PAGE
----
Another common type of traditional asset protection planning is the use of a business entity, such as a corporation, to segregate business assets and liabilities from personal assets and liabilities. But while a corporation may shelter your personal assets from a lawsuit filed against the corporation, the opposite is not true – if you, as the shareholder of a corporation, are personally sued, your shares of stock in the corporation are not protected from a judgment entered against you. Of course, it is possible that if your corporation fails to observe certain formalities, then the ‘corporate veil’ may be pierced and your personal assets will become vulnerable to a judgment entered against the corporation.
The final common type of traditional asset protection planning is established under state law and allows residents to exempt specific assets from the claims of creditors. This may include protection for property owned jointly by spouses (‘tenancy by the entirety’ ownership), a primary residence (‘protected homestead’), the cash value of life insurance, investments held in a retirement account, and annuities. Nonetheless, these state exemptions are often subject to limitations, such as placing a cap on the value or land area of the protected homestead.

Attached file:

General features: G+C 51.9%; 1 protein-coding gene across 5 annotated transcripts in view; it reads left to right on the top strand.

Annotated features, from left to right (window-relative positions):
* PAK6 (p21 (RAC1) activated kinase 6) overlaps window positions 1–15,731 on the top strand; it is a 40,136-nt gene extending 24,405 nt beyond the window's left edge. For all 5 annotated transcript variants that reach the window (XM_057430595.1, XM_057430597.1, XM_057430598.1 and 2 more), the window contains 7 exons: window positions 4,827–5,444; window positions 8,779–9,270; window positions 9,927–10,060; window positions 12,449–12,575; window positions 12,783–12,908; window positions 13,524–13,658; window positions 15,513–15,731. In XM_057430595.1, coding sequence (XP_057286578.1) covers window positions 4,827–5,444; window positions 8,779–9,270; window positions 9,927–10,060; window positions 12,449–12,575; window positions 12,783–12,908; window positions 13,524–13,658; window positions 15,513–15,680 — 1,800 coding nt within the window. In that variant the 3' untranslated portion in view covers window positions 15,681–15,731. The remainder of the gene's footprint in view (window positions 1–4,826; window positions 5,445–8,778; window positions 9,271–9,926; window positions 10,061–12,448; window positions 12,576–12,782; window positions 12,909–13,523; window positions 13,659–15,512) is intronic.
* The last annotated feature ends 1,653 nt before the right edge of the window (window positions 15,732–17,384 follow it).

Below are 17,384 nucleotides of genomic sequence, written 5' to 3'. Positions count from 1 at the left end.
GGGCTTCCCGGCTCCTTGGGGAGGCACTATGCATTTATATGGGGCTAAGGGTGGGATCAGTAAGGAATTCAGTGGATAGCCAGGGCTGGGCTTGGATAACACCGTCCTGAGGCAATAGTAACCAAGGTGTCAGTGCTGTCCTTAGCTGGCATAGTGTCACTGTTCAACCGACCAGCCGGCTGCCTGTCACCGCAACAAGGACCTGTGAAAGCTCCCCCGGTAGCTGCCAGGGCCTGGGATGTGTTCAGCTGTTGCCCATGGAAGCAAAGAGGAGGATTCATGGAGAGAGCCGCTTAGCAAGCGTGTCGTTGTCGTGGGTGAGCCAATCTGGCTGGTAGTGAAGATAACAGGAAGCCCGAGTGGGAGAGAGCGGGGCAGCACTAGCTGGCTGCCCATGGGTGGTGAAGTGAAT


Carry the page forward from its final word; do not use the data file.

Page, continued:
What Should You Do?
You may think that only wealthy people need to do advanced estate planning. Remember this. If someone came into your office today and set down $5,000.00 in hundred dollar bills on your desk and said, “Congratulations. It’s you lucky day. This $5,000.00 is a gift for you!” Wouldn’t you be excited to be given $5,000.00? Of course you would be excited! If you would be excited to receive a free gift of $5,000.00 then why wouldn’t you want to protect a much larger sum of $100,000.00 or a $1,000,000.00? Why would you let your clients risk potential losses by not having a good estate plan in place with asset protection features? Aren’t you supposed to be protecting your clients? Yes, you are — so protect them! If you see the words “free of trust” tell them to run! Get their estate plan evaluated immediately!
The truth is anyone who has accumulated any amount of wealth can be sued for just about any reason. The only way to protect you and your family is to engage in more advanced forms of asset protection planning such as a Revocable Living Trust with asset protection features built in; the IRA Beneficiary Trust; irrevocable lifetime trusts; an LLC; and other proven asset protection estate planning options.
The Connor Law Firm can help you go beyond traditional asset protection planning by creating a comprehensive plan that will be custom-tailored to your family situation and financial status. Please call today to arrange for your FREE NO OBLIGATION asset protection consultation.
If I can assist you in any way please contact me.
Ben E. Connor
Attorney at Law
The Connor Law Firm, PLC
9777 N. 91st Street
Scottsdale, Arizona 85258
800-679-6709 (toll free)
Lic. Arizona & Utah